I can handle some books where the sexual abuse is not actually in the story. Like if it happened a long time ago and the person is overcoming this trauma. But, not if there are detailed flashbacks or lots of description.

For those of you who read the In Death Series by J.D. Robb/Nora Roberts, that is about the extent that I can handle and, even then, I don't read those few paragraphs but very lightly skim over them. And they still turn my stomach.


message 37: by SANDYE (new)

SANDYE (sandye_c) Lisa A wrote: "Sorry for all you are going through right now, Sandye. It is understandable that you would avoid reading certain medical subjects. Sounds like you might need some feel-good types of books right now."

Thank you Lisa! I've been enjoying some lighthearted mysteries, and comedy books lately. My health situation is old hat to me after 22 years of waiting for new lungs. I'm just not ready to face the bad side of the coin until they start looking for a viable donor for me. Until then, I like to keep things light and on a more positive note. It helps keep me going.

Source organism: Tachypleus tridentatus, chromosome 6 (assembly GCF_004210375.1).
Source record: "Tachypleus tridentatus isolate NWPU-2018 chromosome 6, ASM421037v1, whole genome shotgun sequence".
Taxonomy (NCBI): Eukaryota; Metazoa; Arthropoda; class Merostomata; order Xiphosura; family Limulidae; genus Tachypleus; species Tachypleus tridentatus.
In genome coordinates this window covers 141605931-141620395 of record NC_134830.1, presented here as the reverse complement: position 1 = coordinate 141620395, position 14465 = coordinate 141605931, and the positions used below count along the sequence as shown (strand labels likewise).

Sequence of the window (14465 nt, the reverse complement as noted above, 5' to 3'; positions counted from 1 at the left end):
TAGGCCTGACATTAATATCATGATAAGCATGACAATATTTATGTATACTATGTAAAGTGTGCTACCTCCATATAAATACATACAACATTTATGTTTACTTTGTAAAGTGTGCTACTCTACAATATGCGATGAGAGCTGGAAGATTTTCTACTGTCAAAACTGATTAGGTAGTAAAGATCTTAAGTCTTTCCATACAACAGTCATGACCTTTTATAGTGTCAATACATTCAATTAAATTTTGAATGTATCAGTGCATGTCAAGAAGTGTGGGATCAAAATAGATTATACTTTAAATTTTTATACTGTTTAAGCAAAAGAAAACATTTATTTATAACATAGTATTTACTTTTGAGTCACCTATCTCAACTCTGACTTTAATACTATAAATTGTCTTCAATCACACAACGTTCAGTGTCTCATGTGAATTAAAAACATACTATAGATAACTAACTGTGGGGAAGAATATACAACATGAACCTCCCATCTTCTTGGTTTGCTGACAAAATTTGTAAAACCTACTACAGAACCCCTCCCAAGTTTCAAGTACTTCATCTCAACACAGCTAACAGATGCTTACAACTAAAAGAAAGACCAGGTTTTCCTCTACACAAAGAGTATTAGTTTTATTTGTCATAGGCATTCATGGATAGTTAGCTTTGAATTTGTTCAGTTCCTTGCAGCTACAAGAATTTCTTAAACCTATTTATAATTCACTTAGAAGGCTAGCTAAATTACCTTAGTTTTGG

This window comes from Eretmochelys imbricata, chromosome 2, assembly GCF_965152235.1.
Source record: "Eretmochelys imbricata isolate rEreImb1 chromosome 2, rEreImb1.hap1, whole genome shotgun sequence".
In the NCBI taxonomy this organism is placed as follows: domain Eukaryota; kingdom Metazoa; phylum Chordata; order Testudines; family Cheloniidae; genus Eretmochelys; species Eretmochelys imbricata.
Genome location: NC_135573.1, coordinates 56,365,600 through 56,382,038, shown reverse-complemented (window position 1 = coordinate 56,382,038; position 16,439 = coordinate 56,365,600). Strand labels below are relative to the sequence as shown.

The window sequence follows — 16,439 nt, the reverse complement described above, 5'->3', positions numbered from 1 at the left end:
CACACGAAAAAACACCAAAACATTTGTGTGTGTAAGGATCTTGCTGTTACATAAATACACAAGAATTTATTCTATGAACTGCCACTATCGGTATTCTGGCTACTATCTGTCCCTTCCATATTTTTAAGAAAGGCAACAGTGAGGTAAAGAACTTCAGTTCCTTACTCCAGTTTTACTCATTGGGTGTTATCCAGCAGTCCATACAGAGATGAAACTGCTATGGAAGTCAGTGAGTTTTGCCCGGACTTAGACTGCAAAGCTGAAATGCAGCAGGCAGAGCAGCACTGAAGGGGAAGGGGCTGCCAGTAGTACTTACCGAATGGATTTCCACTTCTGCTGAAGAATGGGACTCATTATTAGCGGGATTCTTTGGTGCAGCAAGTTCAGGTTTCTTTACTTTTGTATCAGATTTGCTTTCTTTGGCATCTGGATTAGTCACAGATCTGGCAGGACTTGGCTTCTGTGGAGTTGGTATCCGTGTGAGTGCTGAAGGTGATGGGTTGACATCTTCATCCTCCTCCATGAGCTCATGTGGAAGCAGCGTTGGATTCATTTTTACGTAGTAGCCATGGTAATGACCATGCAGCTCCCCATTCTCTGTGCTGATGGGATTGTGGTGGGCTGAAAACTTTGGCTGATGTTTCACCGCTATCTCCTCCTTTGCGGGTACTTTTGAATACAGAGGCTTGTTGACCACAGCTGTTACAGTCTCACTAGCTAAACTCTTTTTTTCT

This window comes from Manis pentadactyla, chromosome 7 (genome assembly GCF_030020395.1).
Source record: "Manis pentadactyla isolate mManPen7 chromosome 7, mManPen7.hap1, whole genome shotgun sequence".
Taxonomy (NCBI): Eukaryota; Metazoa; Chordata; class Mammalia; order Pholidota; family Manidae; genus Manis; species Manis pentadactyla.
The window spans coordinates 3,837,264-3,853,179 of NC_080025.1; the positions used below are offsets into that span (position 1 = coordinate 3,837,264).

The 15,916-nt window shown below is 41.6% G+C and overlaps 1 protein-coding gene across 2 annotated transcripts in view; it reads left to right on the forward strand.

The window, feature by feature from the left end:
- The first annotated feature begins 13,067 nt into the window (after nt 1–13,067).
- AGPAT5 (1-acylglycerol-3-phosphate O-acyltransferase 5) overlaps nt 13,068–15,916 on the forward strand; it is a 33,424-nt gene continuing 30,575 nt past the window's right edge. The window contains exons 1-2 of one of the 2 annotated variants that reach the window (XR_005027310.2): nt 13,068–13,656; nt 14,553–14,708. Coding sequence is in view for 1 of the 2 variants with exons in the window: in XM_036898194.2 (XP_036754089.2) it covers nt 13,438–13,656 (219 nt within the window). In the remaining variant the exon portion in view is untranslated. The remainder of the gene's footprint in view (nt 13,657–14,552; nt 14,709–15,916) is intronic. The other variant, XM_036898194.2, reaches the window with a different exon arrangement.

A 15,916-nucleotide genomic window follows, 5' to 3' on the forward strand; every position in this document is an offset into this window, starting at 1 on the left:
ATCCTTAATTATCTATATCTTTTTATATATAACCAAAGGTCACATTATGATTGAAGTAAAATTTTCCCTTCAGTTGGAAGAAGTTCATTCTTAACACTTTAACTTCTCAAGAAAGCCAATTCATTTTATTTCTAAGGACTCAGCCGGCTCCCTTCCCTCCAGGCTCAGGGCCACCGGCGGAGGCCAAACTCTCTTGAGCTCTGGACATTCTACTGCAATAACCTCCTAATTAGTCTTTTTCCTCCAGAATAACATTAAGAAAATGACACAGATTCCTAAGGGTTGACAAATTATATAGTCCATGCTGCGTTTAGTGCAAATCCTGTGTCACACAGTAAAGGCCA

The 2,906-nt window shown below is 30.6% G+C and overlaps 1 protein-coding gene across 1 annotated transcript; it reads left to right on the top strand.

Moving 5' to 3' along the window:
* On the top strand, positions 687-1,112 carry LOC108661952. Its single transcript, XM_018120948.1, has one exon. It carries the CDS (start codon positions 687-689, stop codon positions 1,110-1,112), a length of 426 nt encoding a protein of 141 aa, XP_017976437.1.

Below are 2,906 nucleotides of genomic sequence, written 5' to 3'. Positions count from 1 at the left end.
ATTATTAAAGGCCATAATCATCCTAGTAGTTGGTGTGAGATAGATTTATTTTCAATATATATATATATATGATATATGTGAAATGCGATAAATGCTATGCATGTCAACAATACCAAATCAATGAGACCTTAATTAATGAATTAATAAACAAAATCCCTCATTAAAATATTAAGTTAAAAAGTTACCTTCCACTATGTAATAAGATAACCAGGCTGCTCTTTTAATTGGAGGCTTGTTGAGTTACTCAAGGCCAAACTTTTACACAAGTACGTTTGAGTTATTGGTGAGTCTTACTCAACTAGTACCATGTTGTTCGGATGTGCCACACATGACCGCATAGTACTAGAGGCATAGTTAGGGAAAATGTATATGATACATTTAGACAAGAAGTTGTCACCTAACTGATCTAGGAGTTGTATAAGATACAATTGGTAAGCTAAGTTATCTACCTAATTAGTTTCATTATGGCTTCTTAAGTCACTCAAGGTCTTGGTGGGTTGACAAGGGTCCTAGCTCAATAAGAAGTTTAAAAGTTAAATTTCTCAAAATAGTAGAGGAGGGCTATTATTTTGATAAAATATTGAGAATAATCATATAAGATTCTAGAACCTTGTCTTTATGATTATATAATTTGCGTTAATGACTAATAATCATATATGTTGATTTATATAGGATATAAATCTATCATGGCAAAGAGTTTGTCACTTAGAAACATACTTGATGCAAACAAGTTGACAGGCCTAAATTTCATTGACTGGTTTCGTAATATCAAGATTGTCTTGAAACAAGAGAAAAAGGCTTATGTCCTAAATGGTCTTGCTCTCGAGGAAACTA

message 38: by Anita (new)

Anita Pomerantz | 6423 comments SANDYE wrote: " Lisa A wrote: "Sorry for all you are going through right now, Sandye. It is understandable that you would avoid reading certain medical subjects. Sounds like you might need some feel-good types of..."

I really hope the lungs become available soon for you, Sandye, but admire your upbeat attitude! In the meantime, there are lots of books to read and share, and we look forward to doing that with you.


message 39: by SANDYE (new)

SANDYE (sandye_c) Anita wrote: "SANDYE wrote: " Lisa A wrote: "Sorry for all you are going through right now, Sandye. It is understandable that you would avoid reading certain medical subjects. Sounds like you might need some fee..."